This past Monday, President Obama held a roundtable to discuss the college affordability crisis. Attendees included Secretary of Education Arne Duncan and a dozen leaders in higher education from college presidents, to nonprofit heads. The list of attendees is noteworthy, because everyone in attendance has already made strides in making a college degree affordable and attainable for students.
For example, Dr. Robert Mendenhall, President of Western Governor’s University, was one of the presidents in attendance and has helped develop a tuition model unlike most others. Instead of charging tuition per credit, WGU charges a flat rate tuition for a six-month period. Here’s how WGU describes their tuition and costs:
“WGU treats all students as “full-time” and charges tuition at a flat rate regardless of the number of competency units (credit equivalents) attempted or completed by the student. The “standard term” is based upon a full-time enrollment of at least 12 competency units for undergraduate (bachelor’s) students and 8 competency units for graduate (master’s) students. Students who complete more or fewer units are charged the same tuition rates”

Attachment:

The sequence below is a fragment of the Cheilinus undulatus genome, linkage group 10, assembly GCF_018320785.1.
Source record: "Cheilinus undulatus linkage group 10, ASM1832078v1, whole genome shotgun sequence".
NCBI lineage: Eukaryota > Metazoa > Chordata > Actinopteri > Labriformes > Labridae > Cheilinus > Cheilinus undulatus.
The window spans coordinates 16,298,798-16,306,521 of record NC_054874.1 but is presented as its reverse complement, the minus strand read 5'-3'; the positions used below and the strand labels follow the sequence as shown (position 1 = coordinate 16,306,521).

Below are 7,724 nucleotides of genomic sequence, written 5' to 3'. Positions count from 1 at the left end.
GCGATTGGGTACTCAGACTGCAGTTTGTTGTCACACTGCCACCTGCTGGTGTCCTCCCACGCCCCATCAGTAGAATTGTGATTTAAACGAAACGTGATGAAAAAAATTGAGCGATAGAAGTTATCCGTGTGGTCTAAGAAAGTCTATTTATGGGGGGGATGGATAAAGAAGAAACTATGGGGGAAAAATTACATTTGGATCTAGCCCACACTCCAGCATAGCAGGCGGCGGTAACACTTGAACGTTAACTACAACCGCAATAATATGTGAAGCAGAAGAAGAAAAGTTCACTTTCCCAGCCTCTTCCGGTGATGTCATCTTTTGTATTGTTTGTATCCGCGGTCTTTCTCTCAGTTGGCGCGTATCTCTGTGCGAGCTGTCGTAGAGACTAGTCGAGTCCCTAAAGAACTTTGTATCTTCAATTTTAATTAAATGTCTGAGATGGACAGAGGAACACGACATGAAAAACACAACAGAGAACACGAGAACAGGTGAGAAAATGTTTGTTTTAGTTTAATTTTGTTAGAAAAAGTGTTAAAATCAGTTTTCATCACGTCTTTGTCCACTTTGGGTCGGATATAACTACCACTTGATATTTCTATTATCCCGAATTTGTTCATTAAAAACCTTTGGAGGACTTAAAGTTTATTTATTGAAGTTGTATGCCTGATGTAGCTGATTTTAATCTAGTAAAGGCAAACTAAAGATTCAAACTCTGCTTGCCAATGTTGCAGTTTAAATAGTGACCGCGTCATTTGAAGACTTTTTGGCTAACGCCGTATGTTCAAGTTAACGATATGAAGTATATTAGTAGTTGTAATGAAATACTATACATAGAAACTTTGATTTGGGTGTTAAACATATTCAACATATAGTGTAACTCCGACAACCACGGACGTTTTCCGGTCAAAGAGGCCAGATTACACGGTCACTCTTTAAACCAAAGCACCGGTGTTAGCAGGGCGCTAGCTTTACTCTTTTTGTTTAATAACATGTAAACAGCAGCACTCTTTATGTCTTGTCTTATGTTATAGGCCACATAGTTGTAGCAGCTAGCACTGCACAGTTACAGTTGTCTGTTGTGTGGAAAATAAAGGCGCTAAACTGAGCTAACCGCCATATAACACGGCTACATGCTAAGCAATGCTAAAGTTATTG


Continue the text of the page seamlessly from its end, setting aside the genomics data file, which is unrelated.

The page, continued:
The discussion touched on not only lowering costs for students, but increasing graduation rates, school productivity and innovation within the higher education sector. Part of this discussion also included determining the right role for the government in terms of funding. Roundtable attendee and President of Ivy Tech Community College Thomas J. Snyder said that he “suspect[s] some pretty substantial proposals will evolve in the next few months“.
While it’s still too early to tell what these proposals may entail, the meeting seems to have been a significant step forward in the development of a higher education strategy that is both affordable, and achievable.
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